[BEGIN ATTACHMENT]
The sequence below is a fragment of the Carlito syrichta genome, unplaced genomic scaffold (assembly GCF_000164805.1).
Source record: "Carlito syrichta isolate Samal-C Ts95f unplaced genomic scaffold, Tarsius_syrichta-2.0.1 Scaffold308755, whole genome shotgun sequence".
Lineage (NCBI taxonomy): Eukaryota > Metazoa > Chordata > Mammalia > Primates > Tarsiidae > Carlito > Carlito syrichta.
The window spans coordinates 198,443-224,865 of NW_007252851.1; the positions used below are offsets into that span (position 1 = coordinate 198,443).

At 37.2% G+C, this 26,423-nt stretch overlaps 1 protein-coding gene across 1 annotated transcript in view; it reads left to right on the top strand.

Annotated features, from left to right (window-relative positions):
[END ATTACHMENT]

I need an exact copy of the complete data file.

The sequence below is a fragment of the Carlito syrichta genome, unplaced genomic scaffold (assembly GCF_000164805.1).
Source record: "Carlito syrichta isolate Samal-C Ts95f unplaced genomic scaffold, Tarsius_syrichta-2.0.1 Scaffold308755, whole genome shotgun sequence".
Lineage (NCBI taxonomy): Eukaryota > Metazoa > Chordata > Mammalia > Primates > Tarsiidae > Carlito > Carlito syrichta.
The window spans coordinates 198,443-224,865 of NW_007252851.1; the positions used below are offsets into that span (position 1 = coordinate 198,443).

At 37.2% G+C, this 26,423-nt stretch overlaps 1 protein-coding gene across 1 annotated transcript in view; it reads left to right on the top strand.

Annotated features, from left to right (window-relative positions):